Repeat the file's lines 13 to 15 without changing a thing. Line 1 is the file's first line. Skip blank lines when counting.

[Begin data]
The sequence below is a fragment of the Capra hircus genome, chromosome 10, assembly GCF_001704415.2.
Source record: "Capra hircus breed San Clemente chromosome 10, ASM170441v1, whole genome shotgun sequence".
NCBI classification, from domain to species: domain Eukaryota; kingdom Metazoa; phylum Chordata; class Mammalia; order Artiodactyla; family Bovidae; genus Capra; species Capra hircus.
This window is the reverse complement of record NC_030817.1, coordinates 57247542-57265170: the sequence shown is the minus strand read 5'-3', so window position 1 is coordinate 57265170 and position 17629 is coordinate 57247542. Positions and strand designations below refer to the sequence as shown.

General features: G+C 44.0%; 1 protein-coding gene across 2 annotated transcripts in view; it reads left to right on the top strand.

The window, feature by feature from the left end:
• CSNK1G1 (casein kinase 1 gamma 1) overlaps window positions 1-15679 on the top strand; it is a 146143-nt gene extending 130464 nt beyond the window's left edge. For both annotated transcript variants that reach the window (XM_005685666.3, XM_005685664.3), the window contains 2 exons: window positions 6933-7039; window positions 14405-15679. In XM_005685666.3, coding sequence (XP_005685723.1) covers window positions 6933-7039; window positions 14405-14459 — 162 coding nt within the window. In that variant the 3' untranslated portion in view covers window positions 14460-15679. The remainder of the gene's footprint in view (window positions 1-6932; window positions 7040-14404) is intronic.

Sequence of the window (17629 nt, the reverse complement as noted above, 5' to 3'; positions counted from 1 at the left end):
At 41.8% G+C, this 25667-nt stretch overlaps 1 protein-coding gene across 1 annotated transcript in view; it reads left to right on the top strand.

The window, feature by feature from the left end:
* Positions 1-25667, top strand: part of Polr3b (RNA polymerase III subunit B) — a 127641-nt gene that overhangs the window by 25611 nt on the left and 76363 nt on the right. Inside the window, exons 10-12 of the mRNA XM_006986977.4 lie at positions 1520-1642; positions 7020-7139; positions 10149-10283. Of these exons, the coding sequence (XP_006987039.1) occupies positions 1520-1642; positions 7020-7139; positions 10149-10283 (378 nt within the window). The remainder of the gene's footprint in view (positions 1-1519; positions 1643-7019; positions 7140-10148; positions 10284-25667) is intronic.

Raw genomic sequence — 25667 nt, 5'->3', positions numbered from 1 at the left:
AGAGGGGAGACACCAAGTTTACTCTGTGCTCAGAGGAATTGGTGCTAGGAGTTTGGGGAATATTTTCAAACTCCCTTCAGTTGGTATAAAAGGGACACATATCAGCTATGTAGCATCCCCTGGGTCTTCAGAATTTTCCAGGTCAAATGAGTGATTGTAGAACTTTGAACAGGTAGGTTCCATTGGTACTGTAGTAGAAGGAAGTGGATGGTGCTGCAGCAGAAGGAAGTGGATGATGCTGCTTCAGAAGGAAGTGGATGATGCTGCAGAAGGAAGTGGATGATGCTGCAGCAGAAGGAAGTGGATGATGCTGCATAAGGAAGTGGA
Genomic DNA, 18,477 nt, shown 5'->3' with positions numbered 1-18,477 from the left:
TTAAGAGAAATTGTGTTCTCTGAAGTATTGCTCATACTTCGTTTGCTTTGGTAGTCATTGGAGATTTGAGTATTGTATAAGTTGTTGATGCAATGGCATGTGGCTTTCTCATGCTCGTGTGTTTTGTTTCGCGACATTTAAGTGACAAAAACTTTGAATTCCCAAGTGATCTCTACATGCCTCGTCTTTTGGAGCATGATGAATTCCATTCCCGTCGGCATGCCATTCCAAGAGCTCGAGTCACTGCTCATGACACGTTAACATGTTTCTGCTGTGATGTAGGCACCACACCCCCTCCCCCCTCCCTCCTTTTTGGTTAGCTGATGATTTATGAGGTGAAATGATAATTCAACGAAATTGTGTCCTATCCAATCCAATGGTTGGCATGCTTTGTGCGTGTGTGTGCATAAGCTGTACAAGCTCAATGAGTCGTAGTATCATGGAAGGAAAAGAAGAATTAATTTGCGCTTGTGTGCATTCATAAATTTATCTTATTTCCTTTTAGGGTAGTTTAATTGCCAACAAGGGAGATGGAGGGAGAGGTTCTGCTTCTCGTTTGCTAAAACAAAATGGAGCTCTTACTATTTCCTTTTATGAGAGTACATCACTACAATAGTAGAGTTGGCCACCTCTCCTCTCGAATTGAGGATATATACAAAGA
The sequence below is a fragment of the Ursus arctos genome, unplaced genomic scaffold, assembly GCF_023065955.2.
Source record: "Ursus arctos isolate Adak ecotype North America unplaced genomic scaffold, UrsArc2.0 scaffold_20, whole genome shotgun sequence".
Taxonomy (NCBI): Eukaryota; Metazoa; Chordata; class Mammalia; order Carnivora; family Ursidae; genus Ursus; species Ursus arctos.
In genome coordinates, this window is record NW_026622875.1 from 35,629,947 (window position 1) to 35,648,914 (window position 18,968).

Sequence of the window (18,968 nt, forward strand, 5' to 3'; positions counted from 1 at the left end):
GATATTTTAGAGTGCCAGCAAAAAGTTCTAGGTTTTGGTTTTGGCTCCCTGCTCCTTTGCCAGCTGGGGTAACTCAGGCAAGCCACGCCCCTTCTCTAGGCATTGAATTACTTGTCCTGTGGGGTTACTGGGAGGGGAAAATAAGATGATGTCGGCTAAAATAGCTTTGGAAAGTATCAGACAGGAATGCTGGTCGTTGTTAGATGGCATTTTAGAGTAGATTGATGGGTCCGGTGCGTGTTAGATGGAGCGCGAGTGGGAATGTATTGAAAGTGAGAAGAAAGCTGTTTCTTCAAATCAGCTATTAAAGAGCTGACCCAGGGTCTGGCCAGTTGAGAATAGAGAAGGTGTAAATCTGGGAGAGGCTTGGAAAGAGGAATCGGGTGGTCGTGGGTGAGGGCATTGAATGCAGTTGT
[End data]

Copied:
AGAGGGGAGACACCAAGTTTACTCTGTGCTCAGAGGAATTGGTGCTAGGAGTTTGGGGAATATTTTCAAACTCCCTTCAGTTGGTATAAAAGGGACACATATCAGCTATGTAGCATCCCCTGGGTCTTCAGAATTTTCCAGGTCAAATGAGTGATTGTAGAACTTTGAACAGGTAGGTTCCATTGGTACTGTAGTAGAAGGAAGTGGATGGTGCTGCAGCAGAAGGAAGTGGATGATGCTGCTTCAGAAGGAAGTGGATGATGCTGCAGAAGGAAGTGGATGATGCTGCAGCAGAAGGAAGTGGATGATGCTGCATAAGGAAGTGGA
Genomic DNA, 18,477 nt, shown 5'->3' with positions numbered 1-18,477 from the left:
TTAAGAGAAATTGTGTTCTCTGAAGTATTGCTCATACTTCGTTTGCTTTGGTAGTCATTGGAGATTTGAGTATTGTATAAGTTGTTGATGCAATGGCATGTGGCTTTCTCATGCTCGTGTGTTTTGTTTCGCGACATTTAAGTGACAAAAACTTTGAATTCCCAAGTGATCTCTACATGCCTCGTCTTTTGGAGCATGATGAATTCCATTCCCGTCGGCATGCCATTCCAAGAGCTCGAGTCACTGCTCATGACACGTTAACATGTTTCTGCTGTGATGTAGGCACCACACCCCCTCCCCCCTCCCTCCTTTTTGGTTAGCTGATGATTTATGAGGTGAAATGATAATTCAACGAAATTGTGTCCTATCCAATCCAATGGTTGGCATGCTTTGTGCGTGTGTGTGCATAAGCTGTACAAGCTCAATGAGTCGTAGTATCATGGAAGGAAAAGAAGAATTAATTTGCGCTTGTGTGCATTCATAAATTTATCTTATTTCCTTTTAGGGTAGTTTAATTGCCAACAAGGGAGATGGAGGGAGAGGTTCTGCTTCTCGTTTGCTAAAACAAAATGGAGCTCTTACTATTTCCTTTTATGAGAGTACATCACTACAATAGTAGAGTTGGCCACCTCTCCTCTCGAATTGAGGATATATACAAAGA